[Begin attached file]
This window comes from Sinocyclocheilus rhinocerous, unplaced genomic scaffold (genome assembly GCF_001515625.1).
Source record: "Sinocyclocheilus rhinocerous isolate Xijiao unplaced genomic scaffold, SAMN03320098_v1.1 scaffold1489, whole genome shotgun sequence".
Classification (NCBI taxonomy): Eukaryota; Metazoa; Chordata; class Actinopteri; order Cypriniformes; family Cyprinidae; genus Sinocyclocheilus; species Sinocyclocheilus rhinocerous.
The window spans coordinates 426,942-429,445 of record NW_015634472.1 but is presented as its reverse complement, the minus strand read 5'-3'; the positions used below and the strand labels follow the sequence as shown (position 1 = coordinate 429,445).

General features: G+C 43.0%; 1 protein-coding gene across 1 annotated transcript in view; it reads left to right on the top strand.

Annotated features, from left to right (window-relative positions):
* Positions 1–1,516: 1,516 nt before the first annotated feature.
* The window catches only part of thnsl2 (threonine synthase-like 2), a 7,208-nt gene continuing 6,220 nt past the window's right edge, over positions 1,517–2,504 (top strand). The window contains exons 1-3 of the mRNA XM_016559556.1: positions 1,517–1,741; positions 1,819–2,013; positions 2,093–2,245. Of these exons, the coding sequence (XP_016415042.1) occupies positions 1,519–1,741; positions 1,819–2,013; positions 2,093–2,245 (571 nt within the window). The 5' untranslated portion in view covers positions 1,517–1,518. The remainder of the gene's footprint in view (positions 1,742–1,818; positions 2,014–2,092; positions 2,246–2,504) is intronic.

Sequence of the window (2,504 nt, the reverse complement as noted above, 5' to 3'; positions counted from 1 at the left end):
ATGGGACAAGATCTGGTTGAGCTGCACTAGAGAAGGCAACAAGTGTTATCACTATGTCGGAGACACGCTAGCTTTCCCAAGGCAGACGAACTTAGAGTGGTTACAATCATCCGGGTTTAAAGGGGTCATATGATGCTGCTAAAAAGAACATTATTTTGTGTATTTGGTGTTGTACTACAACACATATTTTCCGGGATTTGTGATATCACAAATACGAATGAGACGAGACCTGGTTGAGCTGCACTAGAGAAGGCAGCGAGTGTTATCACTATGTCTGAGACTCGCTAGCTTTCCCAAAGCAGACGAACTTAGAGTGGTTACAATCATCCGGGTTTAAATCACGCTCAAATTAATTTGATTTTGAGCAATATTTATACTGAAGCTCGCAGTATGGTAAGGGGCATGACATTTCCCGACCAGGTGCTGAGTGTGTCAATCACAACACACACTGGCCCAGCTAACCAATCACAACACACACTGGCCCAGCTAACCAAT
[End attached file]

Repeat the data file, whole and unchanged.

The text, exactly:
This window comes from Sinocyclocheilus rhinocerous, unplaced genomic scaffold (genome assembly GCF_001515625.1).
Source record: "Sinocyclocheilus rhinocerous isolate Xijiao unplaced genomic scaffold, SAMN03320098_v1.1 scaffold1489, whole genome shotgun sequence".
Classification (NCBI taxonomy): Eukaryota; Metazoa; Chordata; class Actinopteri; order Cypriniformes; family Cyprinidae; genus Sinocyclocheilus; species Sinocyclocheilus rhinocerous.
The window spans coordinates 426,942-429,445 of record NW_015634472.1 but is presented as its reverse complement, the minus strand read 5'-3'; the positions used below and the strand labels follow the sequence as shown (position 1 = coordinate 429,445).

General features: G+C 43.0%; 1 protein-coding gene across 1 annotated transcript in view; it reads left to right on the top strand.

Annotated features, from left to right (window-relative positions):
* Positions 1–1,516: 1,516 nt before the first annotated feature.
* The window catches only part of thnsl2 (threonine synthase-like 2), a 7,208-nt gene continuing 6,220 nt past the window's right edge, over positions 1,517–2,504 (top strand). The window contains exons 1-3 of the mRNA XM_016559556.1: positions 1,517–1,741; positions 1,819–2,013; positions 2,093–2,245. Of these exons, the coding sequence (XP_016415042.1) occupies positions 1,519–1,741; positions 1,819–2,013; positions 2,093–2,245 (571 nt within the window). The 5' untranslated portion in view covers positions 1,517–1,518. The remainder of the gene's footprint in view (positions 1,742–1,818; positions 2,014–2,092; positions 2,246–2,504) is intronic.

Sequence of the window (2,504 nt, the reverse complement as noted above, 5' to 3'; positions counted from 1 at the left end):
ATGGGACAAGATCTGGTTGAGCTGCACTAGAGAAGGCAACAAGTGTTATCACTATGTCGGAGACACGCTAGCTTTCCCAAGGCAGACGAACTTAGAGTGGTTACAATCATCCGGGTTTAAAGGGGTCATATGATGCTGCTAAAAAGAACATTATTTTGTGTATTTGGTGTTGTACTACAACACATATTTTCCGGGATTTGTGATATCACAAATACGAATGAGACGAGACCTGGTTGAGCTGCACTAGAGAAGGCAGCGAGTGTTATCACTATGTCTGAGACTCGCTAGCTTTCCCAAAGCAGACGAACTTAGAGTGGTTACAATCATCCGGGTTTAAATCACGCTCAAATTAATTTGATTTTGAGCAATATTTATACTGAAGCTCGCAGTATGGTAAGGGGCATGACATTTCCCGACCAGGTGCTGAGTGTGTCAATCACAACACACACTGGCCCAGCTAACCAATCACAACACACACTGGCCCAGCTAACCAAT